Digital Tax is the new buzzword that the government is throwing around today. The South African government loves to meddle in affairs that really just rile everyone up. Last week we reported that parliament, specifically the SABC and Deputy Communications Minister Pinky Kekana, had proposed that South Africans should require a TV license to use Netflix — an idea so absurd it’s been one of the most fire memes of the last few days.
Of course, the absurd ideas haven’t stopped there as parliament now suggests that international companies such as Netflix, Amazon Prime Video and even Facebook are forced to pay a “Digital Tax” to continue running in the country. Which isn’t as ridiculous as it sounds but still pretty cheeky.
The report, published by the Department of Communications and Digital Technologies as a part of the Commission of the Fourth Industrial Revolution, insists that international companies that exist exclusively in a digital space pay taxes to the countries within which they operate. The funds acquired through these taxes would be used to improve the country’s digital infrastructure and that we could see sizable improvements in that sector if massive international corporations contributed their share to operations tax in the country.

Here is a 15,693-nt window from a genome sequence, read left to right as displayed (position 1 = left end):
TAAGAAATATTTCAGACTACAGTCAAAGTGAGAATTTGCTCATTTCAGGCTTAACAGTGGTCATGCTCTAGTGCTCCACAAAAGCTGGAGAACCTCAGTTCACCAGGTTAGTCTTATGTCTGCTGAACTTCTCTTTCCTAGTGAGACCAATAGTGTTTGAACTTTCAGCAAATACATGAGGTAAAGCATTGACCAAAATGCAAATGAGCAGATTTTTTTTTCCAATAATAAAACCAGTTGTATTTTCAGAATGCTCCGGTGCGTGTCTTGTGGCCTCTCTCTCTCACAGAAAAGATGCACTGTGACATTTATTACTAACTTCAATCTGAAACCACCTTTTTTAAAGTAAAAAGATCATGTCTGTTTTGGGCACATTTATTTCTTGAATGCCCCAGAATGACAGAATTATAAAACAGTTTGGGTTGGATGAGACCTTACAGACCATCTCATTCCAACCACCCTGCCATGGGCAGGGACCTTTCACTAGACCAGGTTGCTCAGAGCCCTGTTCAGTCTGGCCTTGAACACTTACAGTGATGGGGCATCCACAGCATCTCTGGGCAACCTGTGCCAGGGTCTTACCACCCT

Pulling from the report, “The infrastructure and other subsidized services and State investments which are recommended below can only be sustainably funded if technology companies are not allowed to avoid and evade tax in the manner in which they currently do so, for instance by transfer pricing and by selling IP to tax havens where the profits are allowed to accumulate, with little or no tax accruing in the countries where the companies actually operate.” It’s a fair enough claim, considering both Netflix and Facebook have recently been in trouble for abusing loopholes and avoid tax.
But will a digital tax actually work?
Maybe, it all depends on how it’s conducted. Honestly, with our corrupt government, I highly doubt any cash taken from a massive international corporation will actually go towards improving our online accessibility and infrastructure and that’s only if these companies accept the terms. They could very well turn around and reject the digital tax meaning that there’ll be plenty of heads butting against one another with a worst-case scenario of companies pulling out of the country (relax, that will never happen).
What this does mean is that if a digital tax is implemented, international services that require some kind of payment may increase in price for all users but that’s only if some kind of mandate is passed.
Honestly, it’s not a completely ridiculous idea. According to BusinessTech, Turkey implemented a similar system which requires all international digital businesses to pay a 7.5% Digital Service Tax and that’s been in place since March 2020 and going strong.